Oil Prices Dropped Below ZERO: Is Enbridge (TSX:ENB) in Trouble?

All eyes are on the Enbridge stock following the deep fall of oil prices in 2020. There might be trouble for the TSX’s premier energy company if the industry doesn’t stabilize as it should with the production cuts.

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Canada’s top exporter Enbridge (TSX:ENB)(NYSE:ENB) is taking collateral damage in the recent oil price war. While Saudi Arabia and Russia have put an end to their standoff, oil prices have dropped below zero. Suddenly, investors are worried about the future of the energy sector’s powerhouse.

Can this $85 billion energy infrastructure company still generate sustainable, long-term cash flows? Will the dividends be stable and sustainable moving forward? Perhaps the concerns are real if the projections of a large decline in Canada’s supply over the next three years due to lower oil prices hold.

Attractive features

Enbridge isn’t an oil producer; it facilitates the flow of crude and natural gas in its pipelines, including the Canadian Mainline crude pipeline system. Since the company’s pipeline network can accommodate 70% of Canada’s capacity and allows refinery access to various markets, investors are enamoured by the stock.

The company’s regional oil sands pipelines add to the stock’s charm. The regional pipelines that Enbridge operates link directly to its Mainline. Three pipeline expansion projects are also underway and should be fully operational the year-end 2023.

Most of Enbridge’s assets are top notch, if not the best in North America. The diversification it has undertaken fortifies its financial position. At present, its midstream portfolio operates regulated natural gas utilities and gas distribution that serves residential, commercial, and industrial customers (Ontario and New York).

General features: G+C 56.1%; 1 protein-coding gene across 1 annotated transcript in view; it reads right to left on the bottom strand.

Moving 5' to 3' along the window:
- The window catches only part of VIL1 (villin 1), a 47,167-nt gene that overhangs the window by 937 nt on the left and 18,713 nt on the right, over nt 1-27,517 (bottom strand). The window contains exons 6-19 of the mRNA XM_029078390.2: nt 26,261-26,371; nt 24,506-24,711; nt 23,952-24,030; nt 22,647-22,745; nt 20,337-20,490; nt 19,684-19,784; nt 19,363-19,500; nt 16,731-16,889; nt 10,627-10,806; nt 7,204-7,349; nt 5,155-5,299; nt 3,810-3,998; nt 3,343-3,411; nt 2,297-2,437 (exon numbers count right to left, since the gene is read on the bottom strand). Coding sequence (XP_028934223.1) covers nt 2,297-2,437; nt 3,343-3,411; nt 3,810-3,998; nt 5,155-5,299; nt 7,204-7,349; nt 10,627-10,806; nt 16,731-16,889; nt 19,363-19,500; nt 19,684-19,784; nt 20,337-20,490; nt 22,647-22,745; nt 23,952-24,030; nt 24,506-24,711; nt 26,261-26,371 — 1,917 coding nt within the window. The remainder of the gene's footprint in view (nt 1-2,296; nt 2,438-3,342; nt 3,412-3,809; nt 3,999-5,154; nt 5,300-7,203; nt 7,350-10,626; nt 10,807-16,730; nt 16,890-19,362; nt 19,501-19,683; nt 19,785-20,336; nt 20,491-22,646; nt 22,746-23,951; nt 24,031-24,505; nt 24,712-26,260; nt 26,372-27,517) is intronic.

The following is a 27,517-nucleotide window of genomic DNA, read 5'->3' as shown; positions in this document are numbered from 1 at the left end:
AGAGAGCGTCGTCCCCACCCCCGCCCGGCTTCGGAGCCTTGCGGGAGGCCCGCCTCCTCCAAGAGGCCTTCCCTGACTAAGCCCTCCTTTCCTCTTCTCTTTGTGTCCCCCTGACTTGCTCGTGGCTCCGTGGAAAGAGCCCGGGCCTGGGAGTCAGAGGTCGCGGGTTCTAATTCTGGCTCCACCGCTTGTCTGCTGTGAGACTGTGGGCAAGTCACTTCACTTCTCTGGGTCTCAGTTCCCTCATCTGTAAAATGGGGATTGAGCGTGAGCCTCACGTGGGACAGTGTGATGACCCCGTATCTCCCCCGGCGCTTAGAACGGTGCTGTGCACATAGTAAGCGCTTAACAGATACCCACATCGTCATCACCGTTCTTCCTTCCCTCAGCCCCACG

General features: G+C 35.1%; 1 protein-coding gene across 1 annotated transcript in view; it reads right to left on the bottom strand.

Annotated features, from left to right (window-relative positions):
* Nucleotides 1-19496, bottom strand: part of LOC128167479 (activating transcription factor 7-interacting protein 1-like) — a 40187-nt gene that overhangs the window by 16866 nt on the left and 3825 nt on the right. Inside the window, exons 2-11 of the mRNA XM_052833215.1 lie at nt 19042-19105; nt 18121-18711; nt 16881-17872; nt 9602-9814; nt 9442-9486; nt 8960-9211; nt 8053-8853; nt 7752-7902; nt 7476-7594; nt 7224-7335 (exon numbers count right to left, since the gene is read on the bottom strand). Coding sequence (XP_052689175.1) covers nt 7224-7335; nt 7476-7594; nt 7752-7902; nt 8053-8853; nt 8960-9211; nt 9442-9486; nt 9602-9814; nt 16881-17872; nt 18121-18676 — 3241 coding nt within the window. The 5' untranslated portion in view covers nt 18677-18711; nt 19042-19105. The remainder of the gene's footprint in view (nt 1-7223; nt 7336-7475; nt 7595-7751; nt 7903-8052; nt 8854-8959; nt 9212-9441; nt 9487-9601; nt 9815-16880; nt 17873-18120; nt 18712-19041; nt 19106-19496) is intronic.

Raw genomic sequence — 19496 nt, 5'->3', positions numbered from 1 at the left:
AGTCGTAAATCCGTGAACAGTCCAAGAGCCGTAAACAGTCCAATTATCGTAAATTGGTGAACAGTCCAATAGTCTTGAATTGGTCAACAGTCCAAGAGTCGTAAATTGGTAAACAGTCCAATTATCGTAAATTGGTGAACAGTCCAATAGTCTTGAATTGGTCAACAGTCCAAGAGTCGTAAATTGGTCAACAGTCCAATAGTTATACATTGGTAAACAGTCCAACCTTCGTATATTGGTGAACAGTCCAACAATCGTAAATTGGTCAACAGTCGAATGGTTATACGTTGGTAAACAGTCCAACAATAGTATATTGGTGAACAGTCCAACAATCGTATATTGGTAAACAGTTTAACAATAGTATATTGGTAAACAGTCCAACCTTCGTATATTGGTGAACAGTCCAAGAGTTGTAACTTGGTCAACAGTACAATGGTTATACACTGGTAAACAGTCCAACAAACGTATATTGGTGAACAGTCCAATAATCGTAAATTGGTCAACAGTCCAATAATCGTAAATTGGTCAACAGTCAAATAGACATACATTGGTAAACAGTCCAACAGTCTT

There will be constant cash flow, because pipeline contracts are mostly long term. End users of Enbridge’s pipelines pay capacity reservation fees to cover rent regardless of the market environment. The company charges transportation fees commensurate to the volume of the shipment.


The drawback for Enbridge is its history of oil spills that are risks to public safety. Based on U.S. Pipeline and Hazardous Material Safety Administration data, the U.S. portion of Enbridge’s pipeline network suffered a total of 307 hazardous liquids incidents from 2002 to August 2018.

On May 1, 2020, its Herschel pump station at Saskatchewan leaked. The approximately 150 cubic metres of crude oil spilled was promptly reported by Enbridge to the Canada Energy Regulator (CER). A CER inspector is on site monitoring and assessing Enbridge’s clean of the pump station, which is part of the Line 3 pipeline.

Since 2010, Enbridge has paid a total of $248 million in fines due to the environmental, workplace, and other safety violations. In 2017, there was a pair of employee deaths due to an oil spill.

The pressing concern

The bottoming of oil prices is the pressing concern for Enbridge at the moment. This energy stock has lost by 17.5% year to date, but it offers a lucrative 7.42% dividend. The company is due to report its Q1 2020 on May 7, 2020. Analysts are forecasting a 16.4% and 11.9% drop in earnings and revenue, respectively.

One bright spot is the start of the production cuts agreed upon. The easing of lockdown restrictions should also boost the market. However, there is trouble if the slashed output is unable to lift oil prices. Enbridge could sink along with it.

This article represents the opinion of the writer, who may disagree with the “official” recommendation position of a Motley Fool premium service or advisor. We’re Motley! Questioning an investing thesis — even one of our own — helps us all think critically about investing and make decisions that help us become smarter, happier, and richer, so we sometimes publish articles that may not be in line with recommendations, rankings or other content.

Fool contributor Christopher Liew has no position in any of the stocks mentioned. The Motley Fool owns shares of and recommends Enbridge.

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